Kolipoki shares Tonga memories, insights at PCC

 

 

 

 

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About 60 years ago it took a young Mormon missionary from Idaho more than three months to travel from the Intermountain West to the remote northern Tongan island of Niuatoputapu. There, Elder John H. Groberg — known as Kolipoki, the Tongan transliteration of his last name — and his companion, the late Feki Pō‘uha, overcame a series of amazing situations and challenges that eventually became the subject of the feature film The Other Side of Heaven.

 

Elder Groberg, now an emeritus General Authority of The Church of Jesus Christ of Latter-day Saints, commented on some of those experiences and others on October 21, 2016, as the keynote speaker for the opening session of the Mormon Pacific Historical Society’s annual conference in the Polynesian Cultural Center’s Hawaiian Journey Theater.

Kolipoki: Elder John H. Groberg

 

 

The theme of the MPHS conference was the formal centennial of the Church’s Tongan Mission (1916-2016), although Elder Groberg and other presenters pointed out the Samoan Mission initially sent missionaries to Tonga in 1891, who left in 1897, and again from 1907 until the Church officially organized the Tongan Mission in 1916.

 

Elder Groberg’s address was originally scheduled to be held in the PCC’s Tongan Village, but PCC managers moved it to the enclosed theater due to threatening weather. Many of the more than 500 people in the audience that evening were Tongans dressed in traditional clothing. Many knew him personally as Kolipoki.

 

He explained that President Thomas S. Monson of The Church of Jesus Christ of Latter-day Saints encouraged him to write an autobiography of his first mission to Tonga (1954-1957), which was published in 1996 as Eye of the Storm. Director Mitch Davis optioned the book and brought out the Church-approved movie in 2001. In it, Kolipoki faced the challenges of learning the Tongan language, opposition to his preaching, hunger, life-threatening sickness and pain, the death of a local friend, a hurricane and more.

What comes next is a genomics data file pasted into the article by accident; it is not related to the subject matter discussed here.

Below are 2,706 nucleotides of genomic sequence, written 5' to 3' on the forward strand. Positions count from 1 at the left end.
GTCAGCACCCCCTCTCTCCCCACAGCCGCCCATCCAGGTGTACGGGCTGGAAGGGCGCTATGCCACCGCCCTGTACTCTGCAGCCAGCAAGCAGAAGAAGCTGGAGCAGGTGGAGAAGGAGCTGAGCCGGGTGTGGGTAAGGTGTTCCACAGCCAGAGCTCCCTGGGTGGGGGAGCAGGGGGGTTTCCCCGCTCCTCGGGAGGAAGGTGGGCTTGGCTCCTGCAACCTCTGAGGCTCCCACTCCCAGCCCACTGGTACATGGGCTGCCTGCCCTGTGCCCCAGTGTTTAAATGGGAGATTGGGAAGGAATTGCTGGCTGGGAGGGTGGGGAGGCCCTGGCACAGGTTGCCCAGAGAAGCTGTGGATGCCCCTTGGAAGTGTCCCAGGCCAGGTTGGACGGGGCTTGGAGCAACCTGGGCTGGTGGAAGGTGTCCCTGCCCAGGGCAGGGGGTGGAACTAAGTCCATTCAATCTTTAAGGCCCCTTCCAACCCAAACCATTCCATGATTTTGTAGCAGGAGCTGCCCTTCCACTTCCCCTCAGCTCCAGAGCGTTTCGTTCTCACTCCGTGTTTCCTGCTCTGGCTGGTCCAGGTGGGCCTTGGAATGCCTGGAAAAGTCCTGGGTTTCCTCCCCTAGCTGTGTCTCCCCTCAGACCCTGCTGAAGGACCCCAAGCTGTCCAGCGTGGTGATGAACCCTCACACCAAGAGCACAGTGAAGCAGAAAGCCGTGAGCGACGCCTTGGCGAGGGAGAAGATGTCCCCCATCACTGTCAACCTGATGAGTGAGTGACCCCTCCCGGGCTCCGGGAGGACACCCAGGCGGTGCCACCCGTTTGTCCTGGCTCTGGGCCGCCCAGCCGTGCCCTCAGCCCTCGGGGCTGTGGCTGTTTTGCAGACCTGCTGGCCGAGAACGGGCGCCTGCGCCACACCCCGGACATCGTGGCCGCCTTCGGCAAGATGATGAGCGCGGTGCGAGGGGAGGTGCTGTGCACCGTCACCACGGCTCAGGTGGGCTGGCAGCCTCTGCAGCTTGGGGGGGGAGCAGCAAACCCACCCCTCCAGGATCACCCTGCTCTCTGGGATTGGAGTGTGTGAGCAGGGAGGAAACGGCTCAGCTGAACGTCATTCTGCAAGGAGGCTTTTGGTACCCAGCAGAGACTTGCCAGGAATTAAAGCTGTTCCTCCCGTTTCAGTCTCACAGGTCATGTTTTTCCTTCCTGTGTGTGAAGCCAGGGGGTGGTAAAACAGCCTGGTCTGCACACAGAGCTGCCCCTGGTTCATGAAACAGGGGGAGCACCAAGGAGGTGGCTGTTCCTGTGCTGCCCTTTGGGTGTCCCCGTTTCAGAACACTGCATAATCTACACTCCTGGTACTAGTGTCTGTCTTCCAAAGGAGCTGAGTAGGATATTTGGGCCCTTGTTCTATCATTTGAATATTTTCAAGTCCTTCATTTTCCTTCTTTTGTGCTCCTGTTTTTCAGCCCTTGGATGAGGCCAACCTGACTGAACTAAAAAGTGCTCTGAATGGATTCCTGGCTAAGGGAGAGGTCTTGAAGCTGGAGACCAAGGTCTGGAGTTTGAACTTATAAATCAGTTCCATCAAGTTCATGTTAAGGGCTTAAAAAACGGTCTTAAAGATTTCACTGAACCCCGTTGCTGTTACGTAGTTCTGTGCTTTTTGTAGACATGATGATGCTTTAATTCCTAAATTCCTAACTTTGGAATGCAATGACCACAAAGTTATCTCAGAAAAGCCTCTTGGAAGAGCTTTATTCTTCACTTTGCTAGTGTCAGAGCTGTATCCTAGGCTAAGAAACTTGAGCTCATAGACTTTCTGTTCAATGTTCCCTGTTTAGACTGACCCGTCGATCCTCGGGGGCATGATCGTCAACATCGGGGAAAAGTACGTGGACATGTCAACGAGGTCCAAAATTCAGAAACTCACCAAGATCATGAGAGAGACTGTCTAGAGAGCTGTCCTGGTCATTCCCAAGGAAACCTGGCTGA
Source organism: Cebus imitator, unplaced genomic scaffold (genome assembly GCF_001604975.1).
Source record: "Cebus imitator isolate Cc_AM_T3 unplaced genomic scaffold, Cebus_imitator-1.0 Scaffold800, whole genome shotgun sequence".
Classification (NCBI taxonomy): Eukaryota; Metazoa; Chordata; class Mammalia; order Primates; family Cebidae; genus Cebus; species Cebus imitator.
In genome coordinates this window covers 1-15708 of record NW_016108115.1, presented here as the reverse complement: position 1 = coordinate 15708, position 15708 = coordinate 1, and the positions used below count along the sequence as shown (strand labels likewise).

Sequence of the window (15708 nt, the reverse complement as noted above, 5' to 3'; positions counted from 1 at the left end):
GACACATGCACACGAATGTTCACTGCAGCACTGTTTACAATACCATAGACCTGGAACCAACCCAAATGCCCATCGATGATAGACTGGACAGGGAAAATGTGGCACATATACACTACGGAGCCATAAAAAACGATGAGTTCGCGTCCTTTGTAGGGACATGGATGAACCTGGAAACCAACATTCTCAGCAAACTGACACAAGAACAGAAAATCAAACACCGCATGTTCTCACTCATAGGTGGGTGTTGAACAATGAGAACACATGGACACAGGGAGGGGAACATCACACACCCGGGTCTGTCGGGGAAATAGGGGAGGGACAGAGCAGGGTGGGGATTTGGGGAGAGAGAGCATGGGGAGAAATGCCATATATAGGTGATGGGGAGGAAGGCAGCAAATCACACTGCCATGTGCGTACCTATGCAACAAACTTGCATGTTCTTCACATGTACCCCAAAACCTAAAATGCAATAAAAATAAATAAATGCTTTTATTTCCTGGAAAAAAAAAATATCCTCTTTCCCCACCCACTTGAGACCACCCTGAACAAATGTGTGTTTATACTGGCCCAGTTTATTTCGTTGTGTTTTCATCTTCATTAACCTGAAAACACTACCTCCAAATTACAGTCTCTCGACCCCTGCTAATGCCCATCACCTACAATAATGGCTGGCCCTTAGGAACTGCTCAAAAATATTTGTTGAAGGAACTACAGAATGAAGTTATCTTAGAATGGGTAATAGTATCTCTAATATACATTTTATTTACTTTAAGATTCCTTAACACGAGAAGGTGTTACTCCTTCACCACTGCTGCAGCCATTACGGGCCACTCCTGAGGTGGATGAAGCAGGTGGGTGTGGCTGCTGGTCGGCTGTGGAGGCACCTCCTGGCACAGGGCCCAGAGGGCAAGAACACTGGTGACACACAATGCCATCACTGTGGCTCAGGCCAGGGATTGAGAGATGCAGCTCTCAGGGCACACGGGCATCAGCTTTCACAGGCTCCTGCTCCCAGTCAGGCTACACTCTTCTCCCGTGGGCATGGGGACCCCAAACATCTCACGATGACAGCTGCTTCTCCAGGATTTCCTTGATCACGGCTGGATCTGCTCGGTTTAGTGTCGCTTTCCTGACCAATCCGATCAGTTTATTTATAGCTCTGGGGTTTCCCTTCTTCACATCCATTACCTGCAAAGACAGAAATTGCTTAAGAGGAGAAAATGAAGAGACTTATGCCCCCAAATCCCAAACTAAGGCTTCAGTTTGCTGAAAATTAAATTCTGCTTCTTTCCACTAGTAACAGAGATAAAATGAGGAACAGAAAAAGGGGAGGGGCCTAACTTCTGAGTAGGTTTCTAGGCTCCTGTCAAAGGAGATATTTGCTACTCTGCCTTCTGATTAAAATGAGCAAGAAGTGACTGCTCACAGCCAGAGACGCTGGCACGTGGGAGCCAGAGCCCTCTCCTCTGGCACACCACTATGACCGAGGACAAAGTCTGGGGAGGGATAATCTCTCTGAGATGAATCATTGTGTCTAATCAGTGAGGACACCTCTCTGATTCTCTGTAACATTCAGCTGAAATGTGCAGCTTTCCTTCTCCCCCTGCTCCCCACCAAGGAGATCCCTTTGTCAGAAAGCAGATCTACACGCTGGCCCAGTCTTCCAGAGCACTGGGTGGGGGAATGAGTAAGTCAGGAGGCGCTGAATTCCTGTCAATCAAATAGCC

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Actor Christopher Gorham portrayed the personable young Elder Groberg; soon to break out star Anne Hathaway portrayed his future wife, Jean Sabin (who accompanied her husband to Laie); and Joe Folau, a Tongan from New Zealand, acted as Feki. Davis shot the film in New Zealand and substituted Rarotonga in the Cook Islands for the Tonga scenes.

 

 

 

Elder John and Sister Jean Groberg

 

The real Feki later came to Hawaii to serve as a labor missionary working on the BYU–Hawaii campus and the Polynesian Cultural Center. His son and grandson, who now live in Hawaii, have also worked at the PCC.

 

Asked how he felt about being sent to such a remote location and going through trying conditions, Elder Groberg responded, “I honestly felt I was where I was supposed to be. [Also], back then, you didn’t live in Tonga without going hungry many times.” He quickly added this is not the case today.

 

“People often ask, did you really learn the language in a few days? And the answer is yes and no: No in the sense that I didn’t understand all the language… I still had to work hard for a long time. The yes part is that before that ‘sojourn in the wilderness,’ I really was not very confident I could learn the language. At the end of that time, I absolutely knew that I could… [and] learning the language was an absolute necessity.” Elder Groberg also said he was fortunate to have had a “a very, very good companion.”

 

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“The great blessing of Tonga, in one respect, besides the number of people who are members of the Church, is the great opportunity it has allowed hundreds of others like me to learn something that we probably wouldn’t have learned as well,” Elder Groberg said in an earlier part of his address, “and that is how to love, serve, sacrifice, and yes, how to stay alive physically and spiritually.”

 

Members of the BYU-Hawaii Tongan Club and

others sang Tongan missionary music

for the MPHA opening session at PCC

We’re all brothers and sisters,” Elder Groberg concluded. “We all have legacies, but for you who have that [Tongan] heritage, I want you to know that you have a responsibility to not let it die or even wane.”

 

In addition to serving as a young Latter-day Saint missionary in Tonga, Elder Groberg and his family returned in 1966 when he became the mission president there; and later as a General Authority of the Church he served in various Pacific island capacities, as well as in Hong Kong, Argentina and other places.

 

 

 

 

 

 

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Story and images by Mike Foley

 

 

 

mike_foley Mike Foley, who has worked off-and-on

at the Polynesian Cultural Center since

1968,  has been a full-time freelance

writer and digital media specialist since

2002, and had a long career in marketing

communications and PR before that. He

learned to speak fluent Samoan as a

Mormon missionary before moving to Laie

in 1967 — still does, and he has traveled

extensively over the years throughout

Polynesia and other Pacific islands. Foley

is mostly retired now, but continues to

contribute to various PCC and other media.

 

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